Old Growth Logging’s last stand?

Clearcutting ancient trees in Alaska’s Tongass National Forest makes little sense—ecologically, climatically, even economically. So why is it so hard to stop?

IMG_8414This feature originally appeared in BioGraphic Dec. 20, 2016

If you’ve paid attention to the conservation battles fought in the Lower 48 over the past couple of decades, you might have thought nobody in the United States was still cutting down old-growth forests—at least not on public lands. But all of Southeast Alaska’s sawmills survive on a diet of ancient trees from the 16.7-million-acre Tongass National Forest. It’s the last national forest in the country with an industrial old-growth clearcutting program. Now, the Forest Service is trying to dial that back. More…

The Clam That Sank a Thousand Ships

An infamous mollusk is invading new areas, buoyed by climate change and the 2011 tsunami in Japan

IMG_5272This feature originally appeared in Hakai Magazine Dec. 5, 2016

Early on a calm June morning, Nancy Treneman picks her way along the wrack line of a stretch of southwestern Oregon coast. The biologist has short, curly hair that furls in small wings from beneath her baseball cap and wears jeans patched at the knee with a denim heart. Every so often, she pauses to scrutinize a plastic bottle or lonely flip-flop, or retrieves a hatchet from her pack and skims shavings from a piece of driftwood sticking out of the bony assemblage of logs where the beach meets a steep hillside.

“The debris tells a story,” Treneman explains as she makes notes in a waterproof yellow book. “It tells you what’s going on out there. When the fishing boats are out there. When the crabbing is happening. When the hagfishing is going on.”

And today, just like 30 other days over the past three years, Treneman is looking for passages from a very particular story that may have snagged here among the rocks and sea stacks at Crook Point—a promontory inside Oregon Islands National Wildlife Refuge that happens to be a perfect catchment for Pacific Ocean castoffs. Suddenly, she spots a black plastic sphere the size of a beach ball. “Oh, oh, a new float! … This one looks freeee-esssh! Lookit! It’s got a mussel!” she cries excitedly, pointing to a delicate lacework of threads fouling its surface. “This is a tsunami float. All this stuff is old mussels.” The cluster of thumb-sized bivalves are Mytilus galloprovincialis, a Mediterranean species that has established itself along the Japanese coast.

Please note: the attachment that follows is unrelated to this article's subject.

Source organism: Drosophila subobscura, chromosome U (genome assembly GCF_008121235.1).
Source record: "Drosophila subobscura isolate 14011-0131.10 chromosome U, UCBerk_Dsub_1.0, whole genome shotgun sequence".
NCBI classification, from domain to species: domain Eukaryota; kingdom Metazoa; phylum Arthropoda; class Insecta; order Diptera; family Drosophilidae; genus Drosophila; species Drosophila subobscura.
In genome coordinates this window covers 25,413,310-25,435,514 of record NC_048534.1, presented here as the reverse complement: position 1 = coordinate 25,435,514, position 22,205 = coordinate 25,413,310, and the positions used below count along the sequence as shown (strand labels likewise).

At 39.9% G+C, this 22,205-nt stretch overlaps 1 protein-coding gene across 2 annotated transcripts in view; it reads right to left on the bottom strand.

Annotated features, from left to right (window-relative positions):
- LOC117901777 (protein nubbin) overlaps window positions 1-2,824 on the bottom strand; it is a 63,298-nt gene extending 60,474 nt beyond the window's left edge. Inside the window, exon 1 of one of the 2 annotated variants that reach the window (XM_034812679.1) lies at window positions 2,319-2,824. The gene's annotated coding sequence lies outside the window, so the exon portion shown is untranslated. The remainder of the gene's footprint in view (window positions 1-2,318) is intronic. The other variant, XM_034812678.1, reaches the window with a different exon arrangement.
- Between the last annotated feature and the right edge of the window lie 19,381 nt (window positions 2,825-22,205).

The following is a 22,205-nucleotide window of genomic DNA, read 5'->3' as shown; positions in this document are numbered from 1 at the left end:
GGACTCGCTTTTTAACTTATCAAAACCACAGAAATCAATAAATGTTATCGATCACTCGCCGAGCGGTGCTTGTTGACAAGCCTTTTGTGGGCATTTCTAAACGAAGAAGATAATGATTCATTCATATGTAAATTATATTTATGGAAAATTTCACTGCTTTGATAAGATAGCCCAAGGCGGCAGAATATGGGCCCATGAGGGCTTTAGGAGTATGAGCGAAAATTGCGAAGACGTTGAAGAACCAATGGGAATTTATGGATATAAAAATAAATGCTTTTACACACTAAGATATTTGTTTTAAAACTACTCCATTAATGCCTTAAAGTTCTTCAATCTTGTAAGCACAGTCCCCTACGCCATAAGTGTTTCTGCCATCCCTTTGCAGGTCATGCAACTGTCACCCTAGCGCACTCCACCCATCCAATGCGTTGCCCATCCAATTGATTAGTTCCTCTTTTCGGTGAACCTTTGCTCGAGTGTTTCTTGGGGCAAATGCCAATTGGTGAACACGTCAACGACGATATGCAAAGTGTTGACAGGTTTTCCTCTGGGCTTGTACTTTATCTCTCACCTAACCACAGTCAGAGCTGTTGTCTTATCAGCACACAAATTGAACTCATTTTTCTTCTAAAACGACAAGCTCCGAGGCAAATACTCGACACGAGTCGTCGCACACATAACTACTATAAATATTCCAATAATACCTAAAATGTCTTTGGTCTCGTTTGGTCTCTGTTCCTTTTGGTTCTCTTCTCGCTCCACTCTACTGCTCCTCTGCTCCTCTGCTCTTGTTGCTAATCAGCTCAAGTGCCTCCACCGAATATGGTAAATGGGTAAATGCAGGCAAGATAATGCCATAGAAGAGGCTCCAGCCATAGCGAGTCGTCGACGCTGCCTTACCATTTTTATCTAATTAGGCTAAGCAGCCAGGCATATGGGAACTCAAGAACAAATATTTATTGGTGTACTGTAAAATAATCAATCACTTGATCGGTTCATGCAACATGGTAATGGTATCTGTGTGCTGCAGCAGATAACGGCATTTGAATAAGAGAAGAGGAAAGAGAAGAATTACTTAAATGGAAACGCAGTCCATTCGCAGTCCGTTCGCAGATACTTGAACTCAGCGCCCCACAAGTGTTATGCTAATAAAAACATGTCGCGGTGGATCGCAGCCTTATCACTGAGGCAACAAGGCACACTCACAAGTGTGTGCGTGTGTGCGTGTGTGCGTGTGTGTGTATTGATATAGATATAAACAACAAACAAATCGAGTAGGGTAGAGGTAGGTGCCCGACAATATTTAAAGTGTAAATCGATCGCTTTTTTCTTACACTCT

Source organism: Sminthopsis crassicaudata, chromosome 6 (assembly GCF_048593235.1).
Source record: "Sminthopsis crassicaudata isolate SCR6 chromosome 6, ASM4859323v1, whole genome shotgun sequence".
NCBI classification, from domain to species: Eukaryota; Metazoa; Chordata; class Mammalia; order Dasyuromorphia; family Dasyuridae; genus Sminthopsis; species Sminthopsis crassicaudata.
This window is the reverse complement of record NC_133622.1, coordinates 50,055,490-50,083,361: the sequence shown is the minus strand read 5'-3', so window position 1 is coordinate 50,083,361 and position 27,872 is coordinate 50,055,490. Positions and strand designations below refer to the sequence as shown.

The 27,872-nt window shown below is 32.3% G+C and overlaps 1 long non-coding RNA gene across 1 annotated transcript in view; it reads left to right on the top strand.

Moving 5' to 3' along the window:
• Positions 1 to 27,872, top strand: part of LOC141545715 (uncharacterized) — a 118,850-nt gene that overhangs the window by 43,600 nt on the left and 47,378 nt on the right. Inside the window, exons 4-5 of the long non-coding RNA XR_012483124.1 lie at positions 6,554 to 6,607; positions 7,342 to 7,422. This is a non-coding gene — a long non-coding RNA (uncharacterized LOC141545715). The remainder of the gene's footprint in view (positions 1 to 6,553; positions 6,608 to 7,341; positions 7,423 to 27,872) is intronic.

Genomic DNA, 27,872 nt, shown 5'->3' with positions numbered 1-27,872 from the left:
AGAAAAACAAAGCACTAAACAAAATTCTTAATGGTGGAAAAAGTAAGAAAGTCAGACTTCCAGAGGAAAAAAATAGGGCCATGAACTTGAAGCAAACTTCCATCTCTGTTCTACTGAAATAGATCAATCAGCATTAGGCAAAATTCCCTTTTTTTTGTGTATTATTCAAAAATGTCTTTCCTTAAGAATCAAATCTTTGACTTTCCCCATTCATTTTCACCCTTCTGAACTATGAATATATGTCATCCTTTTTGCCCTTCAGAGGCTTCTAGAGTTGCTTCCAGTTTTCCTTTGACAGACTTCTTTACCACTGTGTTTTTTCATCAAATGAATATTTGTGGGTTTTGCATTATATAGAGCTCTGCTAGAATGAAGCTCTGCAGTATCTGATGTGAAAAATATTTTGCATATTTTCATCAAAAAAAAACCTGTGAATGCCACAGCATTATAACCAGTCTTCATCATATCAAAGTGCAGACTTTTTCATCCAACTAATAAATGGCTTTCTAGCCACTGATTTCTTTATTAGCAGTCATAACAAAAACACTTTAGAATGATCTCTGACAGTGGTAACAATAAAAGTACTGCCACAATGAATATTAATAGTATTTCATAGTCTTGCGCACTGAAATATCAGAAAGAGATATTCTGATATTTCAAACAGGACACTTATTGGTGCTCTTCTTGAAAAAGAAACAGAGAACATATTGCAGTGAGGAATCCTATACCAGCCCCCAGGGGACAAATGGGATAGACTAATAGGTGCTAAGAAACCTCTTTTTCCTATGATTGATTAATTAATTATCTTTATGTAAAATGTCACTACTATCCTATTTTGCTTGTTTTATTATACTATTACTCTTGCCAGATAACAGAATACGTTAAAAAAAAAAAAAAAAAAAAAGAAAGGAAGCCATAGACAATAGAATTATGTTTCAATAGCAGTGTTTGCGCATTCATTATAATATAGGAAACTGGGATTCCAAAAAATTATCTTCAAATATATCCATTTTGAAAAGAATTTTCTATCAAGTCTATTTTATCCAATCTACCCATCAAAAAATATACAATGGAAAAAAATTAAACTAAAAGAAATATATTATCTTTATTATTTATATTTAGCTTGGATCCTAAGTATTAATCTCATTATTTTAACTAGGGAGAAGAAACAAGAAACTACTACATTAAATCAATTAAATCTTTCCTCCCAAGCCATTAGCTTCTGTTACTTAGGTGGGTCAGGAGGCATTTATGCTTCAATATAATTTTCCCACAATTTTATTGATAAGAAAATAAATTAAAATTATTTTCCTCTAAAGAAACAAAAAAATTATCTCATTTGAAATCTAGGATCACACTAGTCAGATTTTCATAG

Treneman perches on a log and punches out an email on her cellphone to marine biologist Jim Carlton, then retrieves a ziplock bag of chocolate cake from her pack and passes me a piece. “I need the bag,” she says, scraping the creatures from the float’s surface and dropping them inside.

When the magnitude 9.0 earthquake struck off the coast of Japan in 2011, it measurably shifted the country’s main island eastward, tweaked the tilt of Earth’s axis, and killed nearly 20,000 people with the towering wave that followed. The tragedy also sucked an enormous amount of buoyant stuff out to sea—fishing boats, docks, plastic flotsam—offering scientists an unprecedented look at how species raft to new environments on anthropogenic debris, a mechanism that is increasingly influencing ecosystems. With the help of volunteers, government officials, and funders, Carlton, Treneman, and more than 50 other taxonomists have identified about 300 different species that survived a journey of thousands of kilometers across the ocean to Hawai‘i, California, Oregon, Washington, British Columbia, and Alaska.

Among them is the little-known mollusk closest to Treneman’s heart: not the Mytilus, no, but the shipworm, a tunneling bivalve with a voracious appetite for wood. More…

River Time, River Tongue

This post appeared on Last Word on Nothing Aug. 28, 2016.

IMG_6792It was a bird of confluences. Nameless, to us. Gray as cloud belly, large as raptor, with eyes streaked over black as if with a stick of charcoal.

The first time I saw it, I stood shin deep in the narrow, clear Pitman River, steps away from the line of opaque jade water marking its union with the Upper Stikine River. The Stikine flows through a landscape sawed at the margins by endless mountain ranges, and is one of three great salmon-bearing rivers that originate in a swath of northern British Columbia known as the Sacred Headwaters. My present purposes were neither great nor sacred, though: I had splashed into the water to pee, or rinse my face, or both, but not in that order, when the bird caught my attention.

It moved while remaining nearly motionless. Its body was fixed in a soaring cross, with narrow, scythe-like wings and a long bill, and it swung in slow arcs a dozen feet above my head, out over the main current, then back. A juvenile gull maybe, or some searching ocean bird thrown improbably far inland. If silence were a creature, it would be this one. More…

BLM moves away from landmark Northwest Forest Plan

This piece appeared in the July 26, 2016 print edition of High Country News.